Paisios (Eznepidis)

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[[Image:Paisiostomb.JPG|right|thumbnail|Tomb of Elder Paisios]][[Image:PaisiosPlaque.JPG|right|thumbnail|Plaque at tomb]]'''Elder Paisios''' of [[Mount Athos|Mount Athos]] (Greek: Γέροντος Παϊσίου του Αγιορείτου) is probably the biggest legacy of the Orthodox world of the 20th century after Saint Nektarios. Elder Paisios is considered by the Orthodox as a contemporary saint. [http://noctoc-noctoc.blogspot.com/2008/08/elder-panteleimon-of-hamatouraa-hidden.html?showComment=1217990940000]
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[[Image:Elder Paisios of Mount Athos.jpg|right|thumb|210px|Elder [[Paisios (Eznepidis)]] of Mount Athos.]][[Image:Paisiostomb.JPG|right|thumbnail|Tomb of Elder Paisios]][[Image:PaisiosPlaque.JPG|right|thumbnail|Plaque at tomb]]
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'''Paisios (Eznepidis)''', the '''Elder Paisios of Mount Athos''', (Greek: Γέροντας Παΐσιος ο Αγιορείτης) was a monastic of [[Mount Athos]]. An [[asceticism|ascetic]], he was known by his visitors for his gentle manner and acceptance of those who came to receive his advice, counsel, and blessing. His words of counsel continue to be published. [http://noctoc-noctoc.blogspot.com/2008/08/elder-panteleimon-of-hamatouraa-hidden.html?showComment=1217990940000]
  
==Biography==
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==Life==
On [[July 25]], Arsenios Eznepidis was born in Farasa, Cappadocia, shortly before the population exchange between Greece and Turkey. Arsenios' name was given to him by St [[Arsenios the Cappadocian]], who baptised him, named the child for himself and foretold Arsenios' [[monasticism|monastic]] future. After the exchange, the Eznepidis family settled in Konitsa, Epirus. Arsenios grew up here, and after intermediate public school, he learned carpentry.
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Arsenios Eznepidis was born on [[July 25]], 1924 to pious parents in the town of Farasa, Cappadocia of Asia Minor, shortly before the population exchange between Greece and Turkey following the Greco-Turkish War of 1919-1922. Arsenios' name was given to him by St. [[Arsenios the Cappadocian]], who baptized him, named the child for himself and foretold Arsenios' [[monasticism|monastic]] future. Very shortly after his [[baptism]] the young Arsenios and his family were forced to leave Asia Minor in accordance the peace Treaty of Lausanne. St. Arsenios guided his flock along a 400-mile trek to Greece. The Eznepidis family finally settled in the town of Konitsa in Epirus in northwestern Greece. As he had prophesied, St. Arsenios reposed forty days after the group settled in Greece, leaving, as his spiritual heir, the infant Arsenios. Arsenios grew up in Konitsa and learned carpentry after completing intermediate public school.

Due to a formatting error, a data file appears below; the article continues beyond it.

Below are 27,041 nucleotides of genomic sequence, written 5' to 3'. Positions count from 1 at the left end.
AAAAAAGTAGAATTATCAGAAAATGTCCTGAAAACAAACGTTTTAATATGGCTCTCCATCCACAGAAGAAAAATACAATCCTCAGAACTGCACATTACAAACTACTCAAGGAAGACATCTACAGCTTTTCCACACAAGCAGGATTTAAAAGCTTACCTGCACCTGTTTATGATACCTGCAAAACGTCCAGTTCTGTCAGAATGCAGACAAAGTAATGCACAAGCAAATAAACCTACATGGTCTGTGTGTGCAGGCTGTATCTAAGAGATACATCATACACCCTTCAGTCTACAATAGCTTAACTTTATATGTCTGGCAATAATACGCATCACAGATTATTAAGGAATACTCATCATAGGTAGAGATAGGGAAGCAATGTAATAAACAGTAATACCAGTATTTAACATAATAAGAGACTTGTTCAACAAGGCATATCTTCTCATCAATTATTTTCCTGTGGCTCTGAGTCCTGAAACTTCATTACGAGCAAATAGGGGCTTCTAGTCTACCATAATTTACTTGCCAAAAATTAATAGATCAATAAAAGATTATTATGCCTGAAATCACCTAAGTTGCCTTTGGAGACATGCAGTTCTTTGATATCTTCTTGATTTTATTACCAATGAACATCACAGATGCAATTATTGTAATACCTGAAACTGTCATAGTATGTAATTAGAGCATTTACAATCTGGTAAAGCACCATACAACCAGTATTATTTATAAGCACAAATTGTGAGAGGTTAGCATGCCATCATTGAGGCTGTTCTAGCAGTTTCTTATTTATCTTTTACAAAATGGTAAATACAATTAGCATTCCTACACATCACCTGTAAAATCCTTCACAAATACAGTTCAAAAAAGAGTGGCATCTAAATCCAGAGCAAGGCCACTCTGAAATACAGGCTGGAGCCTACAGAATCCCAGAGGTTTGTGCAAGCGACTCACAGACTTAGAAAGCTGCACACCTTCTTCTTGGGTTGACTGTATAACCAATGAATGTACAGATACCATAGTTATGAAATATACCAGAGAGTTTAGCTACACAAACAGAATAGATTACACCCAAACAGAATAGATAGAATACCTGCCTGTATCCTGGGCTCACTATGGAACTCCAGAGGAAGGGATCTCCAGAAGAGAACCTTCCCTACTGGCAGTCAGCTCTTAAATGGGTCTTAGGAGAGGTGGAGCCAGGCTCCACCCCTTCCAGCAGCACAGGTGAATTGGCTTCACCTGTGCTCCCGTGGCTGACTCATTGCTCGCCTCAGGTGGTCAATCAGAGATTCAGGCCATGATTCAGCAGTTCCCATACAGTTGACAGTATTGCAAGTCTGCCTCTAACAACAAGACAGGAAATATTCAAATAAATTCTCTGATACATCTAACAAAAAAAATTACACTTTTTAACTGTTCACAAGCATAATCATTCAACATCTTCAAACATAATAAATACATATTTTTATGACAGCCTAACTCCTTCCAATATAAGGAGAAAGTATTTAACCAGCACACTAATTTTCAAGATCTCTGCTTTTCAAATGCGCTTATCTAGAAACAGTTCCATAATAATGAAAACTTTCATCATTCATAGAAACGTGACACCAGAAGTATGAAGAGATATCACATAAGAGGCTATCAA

During the civil war in Greece, Arsenios served as a radio operator. He worried about his compatriots who had family, whereas he didn't worry for himself because he was single and had no children. He was noted for his bravery, self-sacrifice and moral righteousness. After the civil war ended, he wanted to begin the monastic life, but had to provide for his sisters. In 1950, this was accomplished, and he went to Mt Athos: first to Fr Kyril, the future abbot of [[Koutloumousiou Monastery (Athos)]], and then to [[Esphigmenou Monastery (Athos)|Esphigmenou Monastery]] (although he was not supportive of their later opposition to the [[Church of Constantinople|Ecumenical Patriarchate]]).
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During the civil war in Greece following World War II, Arsenios served as a radio operator. While concerned about his compatriots who had family, he didn't worry for himself because he was single and had no children. He was noted for his bravery, self-sacrifice and moral righteousness. After the civil war ended, he wanted to enter a monastic life, but had to consider his sisters, who were as yet unmarried. By 1950, he had provided for his sisters' future and was free to begin his monastic vocation.  
  
Arsenios, having been a novice for four years, was tonsured a [[monk]] and was given the name Averkios. Soon after, Fr Averkios went to the (then) [[idiorrhythmic]] brotherhood of [[Philotheou Monastery (Athos)|Philotheou]], where his uncle was a monk. While there, he was in obedience to Elder Symeon. In 1956, Elder Symeon was to tonsure Fr Averkios to the [[small schema]], giving him the name Paisios.
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He arrived on [[Mount Athos]] in 1950, first to Fr. Kyril, the future [[abbot]] of [[Koutloumousiou Monastery (Athos)|Koutloumousiou Monastery]], and then to [[Esphigmenou Monastery (Athos)|Esphigmenou Monastery]]. In 1954, Arsenios, having been a [[novice]] for four years, was [[tonsure]]d a [[monk]] and was given the name Averkios. He was a conscientious [[monk]], finding ways to both complete his obediences (which required contact with others) and to preserve his silence, so as to progress in the art of prayer. He was always selfless in helping his brethren. He was unwilling to rest while others worked (though he may have already completed his own obediences) as he loved his brothers greatly and without distinction. In addition to his ascetic struggles and the common life in the [[monastery]], he was spiritually enriched through the reading of soul-profiting books. In particular, he read the lives of the Saints, the [[Gerontikon]], and especially the [[Ascetical Homilies]] of St. [[Isaac the Syrian]].[http://elderpaisios.com/Life/index.htm]s.
  
===Timeline===